William Alec Davies v Paul A Clarkson (1999) QBD (McKinnon J) 28 April 1999
Plaintiff: Male, married with children, 28 years old at date of accident; 35 years old at date of judgment.
Incident: The plaintiff was standing by a parked car when he was hit by the defendant's car. Liability admitted.
Injuries: The plaintiff sustained a serious brain injury, a compound displacement of his left knee, a ruptured ligament in his right knee, a fractured left collar bone and numerous grazes. He was unconscious for several hours and had post-traumatic amnesia. After five operations on his left knee, he had a total left knee replacement. He had constant pain in his left leg and circulatory problems. He was unable to walk far without a walking stick and suffered severe headaches. It was clear he had suffered organic brain damage. His personality had also changed, becoming irritable and bad tempered. He was diagnosed as severely depressed and unlikely to improve, probably remaining unemployable.
Award: u607,522.67 total damages.
Plaintiff's solicitor: Linskills (Liverpool)
Plaintiff's counsel: William Braithwaite QC
(1) Mark Scotter (2) Tara Marie Scotter (3) Kirsty Jayne Scotter v Queen Mary's Sidcup NHS Trust (1999) QBD (Turner J) 26 April 1999
Plaintiff: The claimants were the widower and children of the deceased, who had died at the age of 33.
Incident: On 2 August 1994 the deceased was discharged from hospital after the birth of her second child. That evening she went to bed early with a bad headache. At 10pm her husband found her having a fit. An ambulance was called and she was taken to the defendant hospital. An initial diagnosis of a viral infection was made and a CT scan arranged for the next day. The doctors then diagnosed her with meningitis and treated her on this basis, discharging her from hospital on 15 August 1994. While the severity of the symptoms subsided, she still had headaches and nausea. In January 1995 she suffered severe pain in her neck and lost consciousness. She was admitted to Brook Hospital but died three days later. A post-mortem revealed she had suffered three sub-arachnoid haemorrhages. The claimants brought an action under the Fatal Accidents Act 1984 and the Law Reform (Miscellaneous Provisions) Act 1934 alleging the defendant hospital was negligent in failing to diagnose the condition.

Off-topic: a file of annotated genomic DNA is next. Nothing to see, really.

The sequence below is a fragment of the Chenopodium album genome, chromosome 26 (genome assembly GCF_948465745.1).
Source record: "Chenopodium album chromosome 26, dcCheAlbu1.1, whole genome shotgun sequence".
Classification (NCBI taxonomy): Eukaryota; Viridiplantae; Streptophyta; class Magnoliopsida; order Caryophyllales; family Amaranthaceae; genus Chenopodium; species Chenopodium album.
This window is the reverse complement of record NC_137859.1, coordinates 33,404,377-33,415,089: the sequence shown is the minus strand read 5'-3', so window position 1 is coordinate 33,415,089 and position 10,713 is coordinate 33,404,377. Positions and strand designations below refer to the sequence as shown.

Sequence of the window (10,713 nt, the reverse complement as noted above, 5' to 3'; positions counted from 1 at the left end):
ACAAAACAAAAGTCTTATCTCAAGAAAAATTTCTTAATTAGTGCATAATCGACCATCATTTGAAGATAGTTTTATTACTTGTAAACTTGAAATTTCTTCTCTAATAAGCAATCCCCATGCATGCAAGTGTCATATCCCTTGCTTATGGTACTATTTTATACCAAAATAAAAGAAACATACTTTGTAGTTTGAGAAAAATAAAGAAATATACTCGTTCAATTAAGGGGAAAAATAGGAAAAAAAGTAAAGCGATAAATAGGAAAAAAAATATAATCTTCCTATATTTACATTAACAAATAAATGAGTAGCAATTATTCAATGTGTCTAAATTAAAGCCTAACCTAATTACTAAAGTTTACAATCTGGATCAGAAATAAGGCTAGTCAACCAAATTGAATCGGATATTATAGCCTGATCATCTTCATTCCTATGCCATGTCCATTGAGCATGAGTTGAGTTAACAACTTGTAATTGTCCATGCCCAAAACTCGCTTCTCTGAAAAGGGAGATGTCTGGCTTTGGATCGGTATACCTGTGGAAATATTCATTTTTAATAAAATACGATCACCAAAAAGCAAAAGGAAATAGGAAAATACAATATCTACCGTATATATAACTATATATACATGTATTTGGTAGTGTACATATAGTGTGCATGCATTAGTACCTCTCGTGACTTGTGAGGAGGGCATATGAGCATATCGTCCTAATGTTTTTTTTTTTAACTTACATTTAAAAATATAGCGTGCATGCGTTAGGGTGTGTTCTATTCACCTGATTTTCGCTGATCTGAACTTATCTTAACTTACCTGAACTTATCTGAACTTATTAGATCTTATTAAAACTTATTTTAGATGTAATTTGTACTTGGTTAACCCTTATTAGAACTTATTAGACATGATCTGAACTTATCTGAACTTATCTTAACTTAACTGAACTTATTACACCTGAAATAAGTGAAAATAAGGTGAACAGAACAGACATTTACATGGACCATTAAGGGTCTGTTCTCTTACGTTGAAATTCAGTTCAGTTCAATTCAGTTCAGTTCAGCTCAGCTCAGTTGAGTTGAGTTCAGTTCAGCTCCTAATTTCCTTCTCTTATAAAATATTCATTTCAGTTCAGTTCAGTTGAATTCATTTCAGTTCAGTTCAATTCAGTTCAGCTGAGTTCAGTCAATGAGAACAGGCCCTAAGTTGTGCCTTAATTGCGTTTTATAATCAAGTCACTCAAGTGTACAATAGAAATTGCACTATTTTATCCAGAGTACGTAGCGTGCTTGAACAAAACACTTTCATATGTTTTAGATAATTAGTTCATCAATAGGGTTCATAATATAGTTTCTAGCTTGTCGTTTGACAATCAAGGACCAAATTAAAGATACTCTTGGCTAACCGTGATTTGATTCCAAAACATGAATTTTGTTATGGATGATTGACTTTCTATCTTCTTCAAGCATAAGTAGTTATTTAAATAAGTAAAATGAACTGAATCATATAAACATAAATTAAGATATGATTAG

Injuries: Over six months she suffered three sub-arachnoid haemorrhages. She died in January 1995 leaving a husband and two young children.
Award: u150,000 total damages (out of court settlement). The figure was a compromise, taking into account the particular causation difficulties. The defendant claimed that even if a correct diagnosis was made in August 1994, the condition may still have been fatal as the course of treatment had a low success rate.